At some point during spring training — usually around the second or third week — most interviews begin to sound the same. As a general rule, players want to (a) improve on a good season, (b) improve on a crummy season or (c) sign a contract extension. In each clubhouse, at every locker, all of them say they feel great.

My conversation with Joey Votto was different. He said something at the Cincinnati Reds complex in Goodyear, Ariz., that has stuck with me for four months.

I want to be the best.

He didn't mean it in the abstract. He wasn't repeating it blithely, the way a high school football player might because that's what it says on his team T-shirt. Votto told me he wanted to become the best player in baseball, because, frankly, it's within his grasp.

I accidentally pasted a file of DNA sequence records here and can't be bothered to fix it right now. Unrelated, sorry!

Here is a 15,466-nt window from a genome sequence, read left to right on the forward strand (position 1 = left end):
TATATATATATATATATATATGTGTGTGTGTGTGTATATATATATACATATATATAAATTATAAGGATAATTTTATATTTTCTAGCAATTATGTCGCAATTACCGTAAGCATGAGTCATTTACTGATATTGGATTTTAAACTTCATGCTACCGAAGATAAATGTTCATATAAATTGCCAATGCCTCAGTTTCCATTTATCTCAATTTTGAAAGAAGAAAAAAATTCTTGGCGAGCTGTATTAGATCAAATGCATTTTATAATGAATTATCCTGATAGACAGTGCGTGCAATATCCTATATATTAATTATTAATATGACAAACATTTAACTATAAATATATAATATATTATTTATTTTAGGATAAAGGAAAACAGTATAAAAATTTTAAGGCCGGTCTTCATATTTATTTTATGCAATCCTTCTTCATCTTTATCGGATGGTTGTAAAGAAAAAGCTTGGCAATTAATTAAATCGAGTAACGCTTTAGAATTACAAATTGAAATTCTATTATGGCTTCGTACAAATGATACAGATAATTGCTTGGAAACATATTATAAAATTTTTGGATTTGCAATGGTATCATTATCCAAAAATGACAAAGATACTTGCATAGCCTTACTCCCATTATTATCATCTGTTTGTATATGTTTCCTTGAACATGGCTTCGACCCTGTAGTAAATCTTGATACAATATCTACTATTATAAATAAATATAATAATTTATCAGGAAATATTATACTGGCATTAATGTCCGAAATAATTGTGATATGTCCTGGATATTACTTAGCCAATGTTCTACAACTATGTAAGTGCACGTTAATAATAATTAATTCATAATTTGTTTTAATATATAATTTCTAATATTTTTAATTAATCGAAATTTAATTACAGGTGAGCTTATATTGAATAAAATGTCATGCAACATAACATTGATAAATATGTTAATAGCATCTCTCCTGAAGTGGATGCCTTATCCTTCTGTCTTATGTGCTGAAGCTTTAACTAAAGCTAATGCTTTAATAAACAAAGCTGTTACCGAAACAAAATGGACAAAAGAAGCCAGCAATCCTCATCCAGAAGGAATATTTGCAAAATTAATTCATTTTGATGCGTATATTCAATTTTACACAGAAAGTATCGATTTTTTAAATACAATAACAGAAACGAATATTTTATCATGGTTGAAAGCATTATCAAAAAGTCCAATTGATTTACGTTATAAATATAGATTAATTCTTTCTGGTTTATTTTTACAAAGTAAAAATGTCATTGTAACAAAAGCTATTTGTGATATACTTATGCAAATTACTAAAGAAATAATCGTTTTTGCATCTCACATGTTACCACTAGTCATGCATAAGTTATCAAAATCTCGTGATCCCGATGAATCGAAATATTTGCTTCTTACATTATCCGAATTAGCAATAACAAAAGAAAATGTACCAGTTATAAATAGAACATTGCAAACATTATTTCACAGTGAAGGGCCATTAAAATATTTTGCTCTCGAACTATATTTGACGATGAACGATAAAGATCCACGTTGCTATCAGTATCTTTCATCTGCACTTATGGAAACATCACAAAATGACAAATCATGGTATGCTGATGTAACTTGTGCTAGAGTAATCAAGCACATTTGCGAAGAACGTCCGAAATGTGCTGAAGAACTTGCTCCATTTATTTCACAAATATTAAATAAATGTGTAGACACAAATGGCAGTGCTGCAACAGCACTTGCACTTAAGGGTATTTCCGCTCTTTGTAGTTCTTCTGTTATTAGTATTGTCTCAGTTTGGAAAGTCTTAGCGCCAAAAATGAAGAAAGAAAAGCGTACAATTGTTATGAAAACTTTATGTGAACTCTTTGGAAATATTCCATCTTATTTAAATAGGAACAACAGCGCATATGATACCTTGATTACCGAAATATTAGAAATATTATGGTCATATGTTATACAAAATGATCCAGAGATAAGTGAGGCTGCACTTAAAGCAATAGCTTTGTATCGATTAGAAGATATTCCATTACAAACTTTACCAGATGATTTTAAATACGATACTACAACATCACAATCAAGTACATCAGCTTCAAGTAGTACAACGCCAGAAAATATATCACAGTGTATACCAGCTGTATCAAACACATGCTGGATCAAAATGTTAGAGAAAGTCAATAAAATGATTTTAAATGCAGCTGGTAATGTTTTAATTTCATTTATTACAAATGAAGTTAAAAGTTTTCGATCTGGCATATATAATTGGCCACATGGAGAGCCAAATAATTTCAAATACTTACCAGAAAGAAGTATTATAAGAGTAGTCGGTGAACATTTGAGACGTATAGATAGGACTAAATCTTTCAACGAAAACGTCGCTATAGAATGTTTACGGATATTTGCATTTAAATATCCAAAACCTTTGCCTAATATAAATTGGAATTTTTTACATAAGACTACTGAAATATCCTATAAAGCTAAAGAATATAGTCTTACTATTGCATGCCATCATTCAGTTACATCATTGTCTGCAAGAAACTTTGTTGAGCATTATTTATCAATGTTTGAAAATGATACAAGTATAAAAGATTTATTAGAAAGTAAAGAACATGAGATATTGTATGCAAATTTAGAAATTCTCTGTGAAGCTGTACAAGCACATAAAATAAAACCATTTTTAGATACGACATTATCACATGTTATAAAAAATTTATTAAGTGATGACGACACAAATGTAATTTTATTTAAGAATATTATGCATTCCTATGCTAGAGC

A half-season later, he's done it: At this moment, Votto is the greatest offensive force in baseball.

Matt Kemp and Josh Hamilton took their turns during April and May, but neither is better than Votto right now; Kemp hasn't played this month because of a left hamstring strain, while Hamilton's June batting average is .197.

Meanwhile, Votto leads the majors with a 1.121 OPS, while walking at a Bondsian rate and continuing his Gold Glove work at first base. As if to validate his stature within the sport, Major League Baseball announced Tuesday that Votto has eclipsed Kemp as the top vote-getter among National League players for the All-Star Game (FOX, July 10, 7:30 p.m. ET).